Executive Editor, MacworldNOV 30, 2017 2:10 am PST
Image: Doug Duvall/IDG
We’ve all heard stories about how Apple Watch has helped people lose weight and get in shape, but two new initiatives could turn it into an essential, life-saving tool.
Back when Apple Watch Series 3 was
announced in September, COO Jeff Williams talked about a new joint study with Stanford Medicine that will use Apple Watch to detect arrhythmia, or irregular heart rhythms, and notify users who may be experiencing atrial fibrillation (AFib). Now Apple is ready to open it up to the public via the
Apple Heart Study app.
The free app will passively monitor your heart rate along with your heart rhythm and watch for any abnormalities. It will then notify users of irregularities so that they can take the appropriate action.
AFib is one of the most common forms of irregular heart rhythm, and can lead to blood clots or heart failure as well as strokes. It affects tens of millions of people, but many don’t experience symptoms, so it often goes undiagnosed. Apple is hoping this study will help more people diagnose the problem and address it.
Also new to Apple Watch is the first
FDA-cleared medical device accessory. AliveCor has announced that KardiaBand has been cleared for sale in the U.S., letting Apple Watch users “record an EKG in 30 seconds with just a touch of its integrated sensor.” Using a new technology called SmartRythm, the band uses AI and Apple Watch’s own sensors to continuously evaluate the correlation between heart rate and physical activity.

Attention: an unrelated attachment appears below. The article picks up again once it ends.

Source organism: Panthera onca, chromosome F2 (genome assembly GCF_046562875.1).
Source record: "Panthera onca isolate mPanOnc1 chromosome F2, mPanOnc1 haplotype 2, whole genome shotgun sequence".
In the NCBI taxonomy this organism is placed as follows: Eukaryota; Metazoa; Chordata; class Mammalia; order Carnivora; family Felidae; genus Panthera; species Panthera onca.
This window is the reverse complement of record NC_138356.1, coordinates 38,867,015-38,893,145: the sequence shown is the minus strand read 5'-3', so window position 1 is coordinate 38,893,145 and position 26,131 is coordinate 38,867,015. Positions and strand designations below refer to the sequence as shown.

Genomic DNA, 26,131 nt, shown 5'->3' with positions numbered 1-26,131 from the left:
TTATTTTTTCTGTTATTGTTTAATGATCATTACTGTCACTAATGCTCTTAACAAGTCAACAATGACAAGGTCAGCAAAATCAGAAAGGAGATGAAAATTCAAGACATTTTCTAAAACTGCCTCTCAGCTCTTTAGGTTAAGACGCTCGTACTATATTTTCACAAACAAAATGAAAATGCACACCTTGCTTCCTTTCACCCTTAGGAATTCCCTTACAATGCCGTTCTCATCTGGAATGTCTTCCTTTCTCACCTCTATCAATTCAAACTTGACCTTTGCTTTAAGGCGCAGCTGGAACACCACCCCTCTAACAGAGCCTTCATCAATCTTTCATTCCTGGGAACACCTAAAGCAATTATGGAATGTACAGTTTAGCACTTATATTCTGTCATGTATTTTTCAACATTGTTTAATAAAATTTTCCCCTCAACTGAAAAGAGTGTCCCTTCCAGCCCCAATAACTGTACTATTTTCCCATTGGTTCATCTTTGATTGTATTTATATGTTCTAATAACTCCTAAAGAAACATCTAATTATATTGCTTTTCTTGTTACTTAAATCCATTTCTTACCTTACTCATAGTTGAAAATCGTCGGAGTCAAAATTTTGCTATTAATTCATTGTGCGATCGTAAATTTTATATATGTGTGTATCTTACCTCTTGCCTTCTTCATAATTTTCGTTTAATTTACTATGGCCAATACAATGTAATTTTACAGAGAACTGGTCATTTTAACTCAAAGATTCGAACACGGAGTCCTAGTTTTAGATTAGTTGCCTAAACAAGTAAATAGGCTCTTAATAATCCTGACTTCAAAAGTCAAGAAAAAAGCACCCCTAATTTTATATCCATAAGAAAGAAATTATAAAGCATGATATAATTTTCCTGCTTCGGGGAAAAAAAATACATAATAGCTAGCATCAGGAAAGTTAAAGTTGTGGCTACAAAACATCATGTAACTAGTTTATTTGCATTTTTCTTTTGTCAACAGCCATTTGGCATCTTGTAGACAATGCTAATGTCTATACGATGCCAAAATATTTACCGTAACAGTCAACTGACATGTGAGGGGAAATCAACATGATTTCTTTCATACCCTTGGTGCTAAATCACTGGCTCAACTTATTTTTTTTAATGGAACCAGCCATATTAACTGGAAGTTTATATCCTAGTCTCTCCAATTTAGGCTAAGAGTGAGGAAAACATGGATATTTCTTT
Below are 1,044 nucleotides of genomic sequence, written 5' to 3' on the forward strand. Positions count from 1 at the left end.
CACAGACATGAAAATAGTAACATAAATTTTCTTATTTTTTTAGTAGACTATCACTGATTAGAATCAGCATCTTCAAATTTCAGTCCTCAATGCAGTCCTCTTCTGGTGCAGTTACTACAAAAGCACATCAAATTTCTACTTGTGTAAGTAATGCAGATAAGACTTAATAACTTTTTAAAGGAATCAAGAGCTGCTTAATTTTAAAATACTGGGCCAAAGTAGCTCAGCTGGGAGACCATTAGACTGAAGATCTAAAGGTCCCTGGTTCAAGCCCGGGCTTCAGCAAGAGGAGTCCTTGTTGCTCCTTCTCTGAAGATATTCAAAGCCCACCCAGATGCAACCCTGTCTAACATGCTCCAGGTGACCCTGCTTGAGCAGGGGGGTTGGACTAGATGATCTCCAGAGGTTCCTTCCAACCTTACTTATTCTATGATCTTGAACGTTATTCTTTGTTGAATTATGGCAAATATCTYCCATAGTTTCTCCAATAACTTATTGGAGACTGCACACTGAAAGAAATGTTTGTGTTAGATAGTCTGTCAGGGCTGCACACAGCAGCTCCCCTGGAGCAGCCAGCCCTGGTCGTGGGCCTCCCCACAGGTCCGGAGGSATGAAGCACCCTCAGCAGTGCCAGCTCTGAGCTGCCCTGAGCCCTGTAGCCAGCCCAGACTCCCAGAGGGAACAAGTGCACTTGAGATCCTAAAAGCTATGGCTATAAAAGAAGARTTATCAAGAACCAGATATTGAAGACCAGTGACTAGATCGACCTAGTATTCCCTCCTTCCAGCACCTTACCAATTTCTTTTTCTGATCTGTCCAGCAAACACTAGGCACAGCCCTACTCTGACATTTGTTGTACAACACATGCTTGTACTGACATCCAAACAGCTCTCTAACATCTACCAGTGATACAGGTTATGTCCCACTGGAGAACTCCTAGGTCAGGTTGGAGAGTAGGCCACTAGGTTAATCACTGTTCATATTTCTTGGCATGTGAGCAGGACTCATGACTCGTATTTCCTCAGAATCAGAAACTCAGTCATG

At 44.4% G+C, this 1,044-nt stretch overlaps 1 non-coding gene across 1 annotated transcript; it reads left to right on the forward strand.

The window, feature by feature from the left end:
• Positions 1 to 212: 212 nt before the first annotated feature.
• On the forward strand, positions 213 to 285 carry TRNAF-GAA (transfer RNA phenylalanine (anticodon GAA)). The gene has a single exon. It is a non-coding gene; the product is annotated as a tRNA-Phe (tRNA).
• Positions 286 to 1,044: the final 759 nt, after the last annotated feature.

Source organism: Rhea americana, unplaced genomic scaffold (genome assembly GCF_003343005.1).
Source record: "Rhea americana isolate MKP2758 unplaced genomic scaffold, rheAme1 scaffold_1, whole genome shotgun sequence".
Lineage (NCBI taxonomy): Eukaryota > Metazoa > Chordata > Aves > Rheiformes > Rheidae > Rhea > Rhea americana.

Like the Apple Heart Study, the in-band sensor will “allow people to easily and discreetly check their heart rhythms when they may be abnormal, capturing essential information to help doctors identify the issue and inform a clear path of care to help manage AFib, a leading cause of stroke, and other serious conditions,” said CEO Vic Gundotra.
Earlier this year, the FDA announced that
Apple had joined a pilot program with Fitbit, Samsung, and others that aims to fast-track health innovations in software and devices. It’s unclear whether KardiaBand’s clearance is the result of this program but it could mean that many more FDA-cleared health devices are on the way.
KardiaBand is available for $199 and requires a subscription to AliveCor’s $99/year premium service. The Apple Heart Study app is available for
free in the App Store, but you’ll need an Apple Watch Series 1 or later to join the study. Participants need to be 22 years or older and meet a series of criteria to be accepted into the study, including the ability to understand English.
What this means to you at home: Health and fitness was a major area of focus in
watchOS 4. Apple has already enhanced the Heart Rate app to better track your resting and recovery heart rates, but the announcements today take it far beyond the capabilities of a simple fitness tracker. Apple Watch is still a new product, and it’s exciting to think of where it could be in just a few short years.
Michael Simon has been covering Apple since the iPod was the iWalk. His obsession with technology goes back to his first PC—the IBM Thinkpad with the lift-up keyboard for swapping out the drive. He's still waiting for that to come back in style tbh.